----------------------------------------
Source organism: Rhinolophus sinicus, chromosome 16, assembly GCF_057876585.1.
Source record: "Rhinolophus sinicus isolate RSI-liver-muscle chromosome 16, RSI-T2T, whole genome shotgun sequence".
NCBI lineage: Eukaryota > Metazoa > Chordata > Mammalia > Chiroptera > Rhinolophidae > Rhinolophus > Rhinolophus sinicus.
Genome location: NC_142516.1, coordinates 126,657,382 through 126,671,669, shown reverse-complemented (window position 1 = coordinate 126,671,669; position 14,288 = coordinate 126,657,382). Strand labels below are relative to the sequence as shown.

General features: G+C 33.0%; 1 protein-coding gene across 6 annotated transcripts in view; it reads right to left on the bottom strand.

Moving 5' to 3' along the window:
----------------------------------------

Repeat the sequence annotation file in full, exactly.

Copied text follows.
Source organism: Rhinolophus sinicus, chromosome 16, assembly GCF_057876585.1.
Source record: "Rhinolophus sinicus isolate RSI-liver-muscle chromosome 16, RSI-T2T, whole genome shotgun sequence".
NCBI lineage: Eukaryota > Metazoa > Chordata > Mammalia > Chiroptera > Rhinolophidae > Rhinolophus > Rhinolophus sinicus.
Genome location: NC_142516.1, coordinates 126,657,382 through 126,671,669, shown reverse-complemented (window position 1 = coordinate 126,671,669; position 14,288 = coordinate 126,657,382). Strand labels below are relative to the sequence as shown.

General features: G+C 33.0%; 1 protein-coding gene across 6 annotated transcripts in view; it reads right to left on the bottom strand.

Moving 5' to 3' along the window: